Where’s the API?
Perhaps the most interesting opportunity of all is for a full API, allowing third-party developers to create their own apps and plug-ins on top of the service. While that’s yet to materialise, add-ons are already beginning to appear. One example is Awesomes.fm, a browser plugin that, as we reported this week, tracks every song you mark as ‘Awesome’ on Turntable.fm and lists them all on a separate website. A script is also available for Chrome that promises to scrobble the songs you listen to right to your Last.fm account.
Turntable.fm’s big problem ahead: licensing
While Turntable.fm’s Facebook friends-based sign-up method has helped it grow organically, it’s also likely to have been designed to keep it growing slowing. This is probably not only to stem demand on servers, but because as it grows ever bigger, licensing is likely to become a big issue. As Peter Kafka at AllThingsD explained this week,
“A deal with MediaNet, a digital content provider, gives Turntable access to millions of songs, and if the song you want to play isn’t there, you can upload your own MP3 to the site and play that…
So how can any of that be legal without label deals? In short, (CEO, Billy) Chasen believes he’s able to run the service under the protection of the Digital Millenium Copyright Act (DMCA) — the same law that lets Pandora operate without label deals — as a “non-interactive” Web radio service.”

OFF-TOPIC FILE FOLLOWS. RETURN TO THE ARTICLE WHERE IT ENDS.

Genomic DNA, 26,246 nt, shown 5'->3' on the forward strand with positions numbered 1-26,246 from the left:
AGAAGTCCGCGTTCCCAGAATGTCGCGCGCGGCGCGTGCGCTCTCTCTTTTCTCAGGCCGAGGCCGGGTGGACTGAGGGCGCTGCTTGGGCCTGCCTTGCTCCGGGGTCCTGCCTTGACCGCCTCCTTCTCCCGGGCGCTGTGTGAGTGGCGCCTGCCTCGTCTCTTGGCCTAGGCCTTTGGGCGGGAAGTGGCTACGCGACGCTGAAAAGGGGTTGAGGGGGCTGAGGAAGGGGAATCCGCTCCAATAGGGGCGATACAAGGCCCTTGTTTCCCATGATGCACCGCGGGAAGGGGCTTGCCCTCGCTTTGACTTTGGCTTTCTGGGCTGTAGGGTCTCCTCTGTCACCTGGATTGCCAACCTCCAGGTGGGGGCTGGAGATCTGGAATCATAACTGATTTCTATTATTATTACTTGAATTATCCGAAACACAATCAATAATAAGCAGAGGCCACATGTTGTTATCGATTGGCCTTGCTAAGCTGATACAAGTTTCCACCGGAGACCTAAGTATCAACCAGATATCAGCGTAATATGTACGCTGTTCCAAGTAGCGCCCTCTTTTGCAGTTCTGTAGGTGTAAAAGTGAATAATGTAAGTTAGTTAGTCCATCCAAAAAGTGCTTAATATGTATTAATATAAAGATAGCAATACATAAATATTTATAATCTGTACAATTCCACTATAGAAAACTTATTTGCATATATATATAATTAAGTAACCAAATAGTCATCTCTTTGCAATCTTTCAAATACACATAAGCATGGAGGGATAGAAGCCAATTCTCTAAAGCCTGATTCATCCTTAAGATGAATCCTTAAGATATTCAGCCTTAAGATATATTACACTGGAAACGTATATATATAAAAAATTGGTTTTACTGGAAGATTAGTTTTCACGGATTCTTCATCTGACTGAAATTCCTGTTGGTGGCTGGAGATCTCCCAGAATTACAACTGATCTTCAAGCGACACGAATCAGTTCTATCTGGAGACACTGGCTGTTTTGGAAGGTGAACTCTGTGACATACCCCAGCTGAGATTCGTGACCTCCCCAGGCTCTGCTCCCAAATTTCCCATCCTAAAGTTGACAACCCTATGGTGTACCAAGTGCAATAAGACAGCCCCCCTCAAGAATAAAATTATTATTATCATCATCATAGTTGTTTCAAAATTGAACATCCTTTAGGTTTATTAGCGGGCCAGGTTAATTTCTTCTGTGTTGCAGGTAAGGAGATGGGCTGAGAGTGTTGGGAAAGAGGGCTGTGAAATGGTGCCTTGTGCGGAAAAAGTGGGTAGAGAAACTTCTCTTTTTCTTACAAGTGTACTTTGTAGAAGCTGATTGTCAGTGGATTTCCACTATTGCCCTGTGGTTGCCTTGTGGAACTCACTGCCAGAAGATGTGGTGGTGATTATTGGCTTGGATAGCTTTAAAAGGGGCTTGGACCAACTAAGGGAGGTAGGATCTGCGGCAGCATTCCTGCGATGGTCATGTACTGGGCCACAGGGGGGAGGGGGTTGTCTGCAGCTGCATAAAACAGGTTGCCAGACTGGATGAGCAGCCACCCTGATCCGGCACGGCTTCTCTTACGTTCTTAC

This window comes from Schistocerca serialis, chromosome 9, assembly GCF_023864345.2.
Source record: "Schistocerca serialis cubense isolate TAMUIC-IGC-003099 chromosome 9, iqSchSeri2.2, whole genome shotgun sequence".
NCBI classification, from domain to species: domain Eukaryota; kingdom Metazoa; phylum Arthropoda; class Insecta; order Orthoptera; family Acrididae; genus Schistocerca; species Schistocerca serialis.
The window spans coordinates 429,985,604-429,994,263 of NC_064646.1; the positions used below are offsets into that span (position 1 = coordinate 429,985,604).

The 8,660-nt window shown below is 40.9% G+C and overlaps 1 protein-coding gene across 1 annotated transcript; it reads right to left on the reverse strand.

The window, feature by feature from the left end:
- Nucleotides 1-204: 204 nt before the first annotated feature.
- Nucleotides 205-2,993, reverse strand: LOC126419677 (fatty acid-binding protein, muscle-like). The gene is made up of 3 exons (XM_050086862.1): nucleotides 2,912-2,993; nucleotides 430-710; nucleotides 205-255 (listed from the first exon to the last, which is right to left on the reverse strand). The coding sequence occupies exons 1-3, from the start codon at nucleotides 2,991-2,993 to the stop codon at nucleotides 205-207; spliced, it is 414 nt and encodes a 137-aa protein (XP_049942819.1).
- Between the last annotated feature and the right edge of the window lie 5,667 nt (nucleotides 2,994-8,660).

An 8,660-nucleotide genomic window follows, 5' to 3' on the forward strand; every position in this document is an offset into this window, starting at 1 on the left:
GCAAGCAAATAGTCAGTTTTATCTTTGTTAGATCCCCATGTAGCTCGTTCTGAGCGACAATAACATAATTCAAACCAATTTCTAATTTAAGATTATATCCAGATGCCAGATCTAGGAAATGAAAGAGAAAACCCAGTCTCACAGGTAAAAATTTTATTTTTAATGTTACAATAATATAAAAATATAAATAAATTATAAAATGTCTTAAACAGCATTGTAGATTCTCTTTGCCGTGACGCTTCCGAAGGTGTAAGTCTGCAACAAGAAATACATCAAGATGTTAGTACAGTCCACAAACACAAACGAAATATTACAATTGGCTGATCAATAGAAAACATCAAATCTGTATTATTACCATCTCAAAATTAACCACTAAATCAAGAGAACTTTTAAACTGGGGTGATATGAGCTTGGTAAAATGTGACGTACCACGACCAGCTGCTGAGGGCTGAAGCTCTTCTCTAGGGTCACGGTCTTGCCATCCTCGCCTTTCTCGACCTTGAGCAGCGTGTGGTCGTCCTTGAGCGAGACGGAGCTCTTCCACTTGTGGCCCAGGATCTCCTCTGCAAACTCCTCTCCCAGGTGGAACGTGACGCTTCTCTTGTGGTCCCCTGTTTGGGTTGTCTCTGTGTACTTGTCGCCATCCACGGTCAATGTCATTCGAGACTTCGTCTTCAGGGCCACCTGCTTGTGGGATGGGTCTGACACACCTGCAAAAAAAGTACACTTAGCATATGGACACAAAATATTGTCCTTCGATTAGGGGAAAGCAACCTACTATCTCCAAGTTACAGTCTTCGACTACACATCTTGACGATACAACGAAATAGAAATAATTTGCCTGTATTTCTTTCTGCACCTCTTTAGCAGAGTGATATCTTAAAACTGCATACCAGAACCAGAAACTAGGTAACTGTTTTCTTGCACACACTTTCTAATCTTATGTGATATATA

So, in theory, it’s legal – but the test will come when it becomes too big for music companies to ignore. Will they believe that a service of the depth Turntable.fm clearly has is just a ‘non-interactive’ radio service? It’s unlikely. UPDATE: Just two hours after this post was published, Turntable.fm locked the service down to the US only citing, yep, licensing.
Hopefully when that times comes, a deal can be cut that satisfies both sides. Turntable.fm is so unique and full of potential that, fingers crossed, it’s just ‘too good to fail’.